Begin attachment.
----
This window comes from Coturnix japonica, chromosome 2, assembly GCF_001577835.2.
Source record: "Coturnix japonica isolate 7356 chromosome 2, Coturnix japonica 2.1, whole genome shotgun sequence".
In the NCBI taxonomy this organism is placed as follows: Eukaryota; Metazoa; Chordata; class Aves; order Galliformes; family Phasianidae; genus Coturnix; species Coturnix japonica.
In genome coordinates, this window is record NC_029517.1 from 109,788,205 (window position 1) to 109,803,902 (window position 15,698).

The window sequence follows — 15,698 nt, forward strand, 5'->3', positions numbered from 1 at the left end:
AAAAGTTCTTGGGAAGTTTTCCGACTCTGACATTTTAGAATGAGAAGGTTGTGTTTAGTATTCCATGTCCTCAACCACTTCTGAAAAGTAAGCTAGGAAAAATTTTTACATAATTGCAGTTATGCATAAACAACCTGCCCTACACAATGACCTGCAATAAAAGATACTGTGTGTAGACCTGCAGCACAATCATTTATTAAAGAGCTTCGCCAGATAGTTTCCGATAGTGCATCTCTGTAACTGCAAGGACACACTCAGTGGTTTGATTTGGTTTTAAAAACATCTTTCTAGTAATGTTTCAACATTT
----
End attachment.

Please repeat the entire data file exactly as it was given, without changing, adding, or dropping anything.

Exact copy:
This window comes from Coturnix japonica, chromosome 2, assembly GCF_001577835.2.
Source record: "Coturnix japonica isolate 7356 chromosome 2, Coturnix japonica 2.1, whole genome shotgun sequence".
In the NCBI taxonomy this organism is placed as follows: Eukaryota; Metazoa; Chordata; class Aves; order Galliformes; family Phasianidae; genus Coturnix; species Coturnix japonica.
In genome coordinates, this window is record NC_029517.1 from 109,788,205 (window position 1) to 109,803,902 (window position 15,698).

The window sequence follows — 15,698 nt, forward strand, 5'->3', positions numbered from 1 at the left end:
AAAAGTTCTTGGGAAGTTTTCCGACTCTGACATTTTAGAATGAGAAGGTTGTGTTTAGTATTCCATGTCCTCAACCACTTCTGAAAAGTAAGCTAGGAAAAATTTTTACATAATTGCAGTTATGCATAAACAACCTGCCCTACACAATGACCTGCAATAAAAGATACTGTGTGTAGACCTGCAGCACAATCATTTATTAAAGAGCTTCGCCAGATAGTTTCCGATAGTGCATCTCTGTAACTGCAAGGACACACTCAGTGGTTTGATTTGGTTTTAAAAACATCTTTCTAGTAATGTTTCAACATTT